Nonfiction > Francis Bacon > Of the Wisdom of the Ancients

Francis Bacon (1561–1626).  Of the Wisdom of the Ancients.  1857.
XII. Cœlum
Or the Origin of Things
IT is a tradition of the poets that Cœlum was the most ancient of all the gods: that his parts of generation were cut off by his son Saturn with a scythe; that Saturn himself begot a numerous progeny, but devoured his sons as fast as they were born; that at last Jupiter escaped this fate, and as soon as he grew up overthrew his father Saturn, cast him into Tartarus, and took possession of his kingdom; also that he cut off his genitals with the same scythe with which he, Saturn, had cut off those of Cœlum, and threw them into the sea; and that from them was born Venus. Afterwards they say that the kingdom of Jupiter, when as yet it was scarcely settled, had to stand the brunt of two memorable wars: the first, the war of the Titans, in the subduing of whom the assistance of the Sun (the only one of the Titans that was on Jupiter’s side) was conspicuous; the second, the war of the Giants, who were likewise by thunder and the arms of Jupiter defeated; and that when these were put down Jupiter reigned afterwards in security.  1
  This fable seems to be an enigma concerning the origin of things, not much differing from the philosophy afterwards embraced by Democritus: who more openly than any one else asserted the eternity of matter, while he denied the eternity of the world; a point in which he came somewhat nearer to the truth as declared in the divine narrative; for that represents matter without form as existing before the six days’ works.  2
  The fable may be explained in this manner. By Cœlum is meant the concave or circumference which encloses all matter. By Saturn is meant matter itself; which, inasmuch as the sum total of matter remains always the same and the absolute quantum of nature suffers neither increase nor diminution, is said to have deprived its parent of all power of generation. Now the agitations and motions of matter produced at first imperfect and ill-compacted structures of things, that would not hold together,—mere attempts at worlds. Afterwards in process of time a fabric was turned out which could keep its form. Of these two divisions of time, the first is meant by the reign of Saturn; who by reason of the frequent dissolutions and short durations of things in his time, was called the devourer of his children: the second, by the reign of Jupiter, who put an end to those continual and transitory changes, and thrust them into Tartarus—that is to say the place of perturbation: which place seems to be midway between the lowest parts of heaven and the innermost parts of the earth: in which middle region perturbation and fragility and mortality or corruption have their chief operation. And while that former system of generation lasted which had place under the reign of Saturn, Venus, according to the story, was not yet born. For so long as in the universal frame of matter discord was stronger than concord and prevailed over it, there could be no change except of the whole together; and in this manner did the generation of things proceed before Saturn was castrated. But as soon as this mode of generation ceased, it was immediately succeeded by that other which proceeds by Venus, and belongs to a state in which, concord being powerful and predominant, change proceeds part by part only, the total fabric remaining entire and undisturbed. Nevertheless Saturn is represented as thrust out and overthrown only, not as cut off and extinguished; because it was the opinion of Democritus that the world might yet relapse into its ancient confusion and intervals of no government: an event which Lucretius prayed might not happen in his own times.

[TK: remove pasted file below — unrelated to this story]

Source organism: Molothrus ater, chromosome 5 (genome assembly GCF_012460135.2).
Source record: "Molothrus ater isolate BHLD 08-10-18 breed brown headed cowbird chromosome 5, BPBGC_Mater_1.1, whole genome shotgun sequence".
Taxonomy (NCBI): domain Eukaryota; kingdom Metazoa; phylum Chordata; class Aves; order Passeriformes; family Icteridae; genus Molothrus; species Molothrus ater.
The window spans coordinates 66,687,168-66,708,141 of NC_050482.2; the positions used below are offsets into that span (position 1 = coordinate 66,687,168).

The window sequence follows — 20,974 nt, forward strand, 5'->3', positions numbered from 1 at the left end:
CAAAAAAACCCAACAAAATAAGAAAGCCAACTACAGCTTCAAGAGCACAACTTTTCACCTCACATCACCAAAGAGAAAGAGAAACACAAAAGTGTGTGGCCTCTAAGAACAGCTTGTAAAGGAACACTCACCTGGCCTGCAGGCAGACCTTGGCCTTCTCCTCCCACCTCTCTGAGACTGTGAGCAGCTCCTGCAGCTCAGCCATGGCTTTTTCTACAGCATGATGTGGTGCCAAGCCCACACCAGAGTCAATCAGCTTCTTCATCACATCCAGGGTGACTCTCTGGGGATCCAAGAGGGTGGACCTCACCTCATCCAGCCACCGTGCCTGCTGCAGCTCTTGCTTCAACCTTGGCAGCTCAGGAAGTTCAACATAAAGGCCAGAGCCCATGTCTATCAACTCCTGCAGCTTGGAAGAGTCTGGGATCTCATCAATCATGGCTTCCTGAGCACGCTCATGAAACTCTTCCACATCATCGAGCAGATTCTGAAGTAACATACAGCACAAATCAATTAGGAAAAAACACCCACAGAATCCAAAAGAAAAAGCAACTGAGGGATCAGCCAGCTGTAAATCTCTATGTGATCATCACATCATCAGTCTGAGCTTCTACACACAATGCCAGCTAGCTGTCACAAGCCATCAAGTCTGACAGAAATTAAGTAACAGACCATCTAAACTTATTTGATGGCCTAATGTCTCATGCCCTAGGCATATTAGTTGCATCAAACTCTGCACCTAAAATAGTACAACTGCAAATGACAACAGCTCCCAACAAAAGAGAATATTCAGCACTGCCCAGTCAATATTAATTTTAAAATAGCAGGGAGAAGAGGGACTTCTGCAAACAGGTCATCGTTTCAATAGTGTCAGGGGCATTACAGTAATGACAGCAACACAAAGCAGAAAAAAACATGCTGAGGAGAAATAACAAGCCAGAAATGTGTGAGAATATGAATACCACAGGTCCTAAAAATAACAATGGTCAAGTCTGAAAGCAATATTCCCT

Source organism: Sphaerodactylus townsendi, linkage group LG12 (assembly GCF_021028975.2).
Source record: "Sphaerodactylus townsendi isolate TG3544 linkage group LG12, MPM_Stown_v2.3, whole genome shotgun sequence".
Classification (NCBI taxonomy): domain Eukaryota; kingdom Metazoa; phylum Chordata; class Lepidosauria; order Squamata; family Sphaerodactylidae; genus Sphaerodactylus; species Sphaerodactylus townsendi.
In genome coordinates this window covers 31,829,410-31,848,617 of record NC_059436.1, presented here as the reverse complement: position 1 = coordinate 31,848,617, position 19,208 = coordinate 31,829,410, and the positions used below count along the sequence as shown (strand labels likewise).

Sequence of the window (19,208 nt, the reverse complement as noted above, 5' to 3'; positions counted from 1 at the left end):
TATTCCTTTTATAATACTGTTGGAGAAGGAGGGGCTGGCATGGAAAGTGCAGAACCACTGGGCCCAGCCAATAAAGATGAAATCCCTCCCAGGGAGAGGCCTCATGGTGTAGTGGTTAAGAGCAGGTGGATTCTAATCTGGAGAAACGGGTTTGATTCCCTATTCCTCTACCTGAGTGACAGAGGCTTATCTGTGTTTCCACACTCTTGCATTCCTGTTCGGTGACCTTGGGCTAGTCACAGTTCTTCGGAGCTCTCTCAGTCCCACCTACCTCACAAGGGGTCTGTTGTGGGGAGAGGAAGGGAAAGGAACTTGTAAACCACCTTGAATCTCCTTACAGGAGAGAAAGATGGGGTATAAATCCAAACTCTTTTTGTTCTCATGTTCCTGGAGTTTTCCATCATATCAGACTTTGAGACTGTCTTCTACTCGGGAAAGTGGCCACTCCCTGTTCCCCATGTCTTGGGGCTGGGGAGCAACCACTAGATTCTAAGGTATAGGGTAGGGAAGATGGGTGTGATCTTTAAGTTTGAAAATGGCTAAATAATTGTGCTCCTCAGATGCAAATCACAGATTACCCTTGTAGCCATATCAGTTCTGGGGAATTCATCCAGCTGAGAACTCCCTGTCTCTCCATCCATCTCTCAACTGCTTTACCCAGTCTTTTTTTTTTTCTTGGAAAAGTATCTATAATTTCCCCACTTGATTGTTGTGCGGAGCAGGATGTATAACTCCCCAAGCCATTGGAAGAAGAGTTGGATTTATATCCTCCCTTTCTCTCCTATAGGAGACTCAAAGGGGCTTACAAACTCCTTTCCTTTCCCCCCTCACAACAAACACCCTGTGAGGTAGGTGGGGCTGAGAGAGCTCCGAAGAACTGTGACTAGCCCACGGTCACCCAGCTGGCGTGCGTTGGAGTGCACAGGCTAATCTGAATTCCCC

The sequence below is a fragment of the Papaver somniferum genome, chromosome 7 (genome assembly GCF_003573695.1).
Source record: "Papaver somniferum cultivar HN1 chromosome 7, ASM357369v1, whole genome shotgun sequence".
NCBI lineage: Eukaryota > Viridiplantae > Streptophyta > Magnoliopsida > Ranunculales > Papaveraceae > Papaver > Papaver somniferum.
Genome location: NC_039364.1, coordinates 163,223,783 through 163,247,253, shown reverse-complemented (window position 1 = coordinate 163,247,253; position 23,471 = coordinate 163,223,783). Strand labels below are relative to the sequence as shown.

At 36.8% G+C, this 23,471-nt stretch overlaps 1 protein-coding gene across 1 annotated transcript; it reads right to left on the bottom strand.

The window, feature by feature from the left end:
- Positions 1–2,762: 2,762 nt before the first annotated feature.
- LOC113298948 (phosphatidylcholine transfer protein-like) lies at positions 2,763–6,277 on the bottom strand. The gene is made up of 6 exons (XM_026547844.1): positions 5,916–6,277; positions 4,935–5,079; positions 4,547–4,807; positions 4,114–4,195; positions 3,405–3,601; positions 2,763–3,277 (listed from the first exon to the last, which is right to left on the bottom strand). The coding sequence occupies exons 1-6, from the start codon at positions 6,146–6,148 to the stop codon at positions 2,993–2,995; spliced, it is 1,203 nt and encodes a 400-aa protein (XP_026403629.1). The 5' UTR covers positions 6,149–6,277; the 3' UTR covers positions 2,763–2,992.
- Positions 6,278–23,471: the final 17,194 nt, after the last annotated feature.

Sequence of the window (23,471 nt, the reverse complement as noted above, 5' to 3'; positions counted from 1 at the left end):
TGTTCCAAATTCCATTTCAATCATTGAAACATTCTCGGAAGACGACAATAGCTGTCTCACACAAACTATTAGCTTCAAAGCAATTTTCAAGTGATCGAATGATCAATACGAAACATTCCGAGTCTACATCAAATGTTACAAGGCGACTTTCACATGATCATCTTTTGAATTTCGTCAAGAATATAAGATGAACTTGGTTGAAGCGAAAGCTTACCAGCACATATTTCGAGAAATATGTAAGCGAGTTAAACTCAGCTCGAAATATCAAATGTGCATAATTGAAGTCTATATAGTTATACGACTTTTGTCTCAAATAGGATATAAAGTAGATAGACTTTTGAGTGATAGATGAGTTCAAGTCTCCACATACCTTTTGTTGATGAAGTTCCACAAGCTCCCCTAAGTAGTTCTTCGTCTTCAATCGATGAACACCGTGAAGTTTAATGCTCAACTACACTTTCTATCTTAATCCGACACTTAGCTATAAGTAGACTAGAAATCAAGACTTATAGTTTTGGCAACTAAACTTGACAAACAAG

Which may all-ruling Fortune keep far hence,
And reason teach it, not experience.
  Again, after the world was established and settled in respect of its mass and moving force, yet it did not from the first remain in quiet. For first there followed notable commotions in the heavenly regions; which however, by the power of the Sun predominating in those regions, were so composed that the world survived and kept its state; afterwards in like manner followed convulsions in the lower regions, by inundations, tempests, winds, earthquakes of more universal character than any we now have; and when these likewise were subdued and dispersed, things settled at last into a more durable state of consent and harmonious operation.  4
  It must be said however of all this, that as there is philosophy in the fable so there is fable in the philosophy. For we know (through faith) that all such speculations are but the oracles of sense which have long since ceased and failed; the world, both matter and fabric, being in truth the work of the Creator.  5

Shakespeare · Bible · Strunk · Anatomy · Nonfiction · Quotations · Reference · Fiction · Poetry
© 1993–2015 · [Top 150] · Subjects · Titles · Authors · World Lit.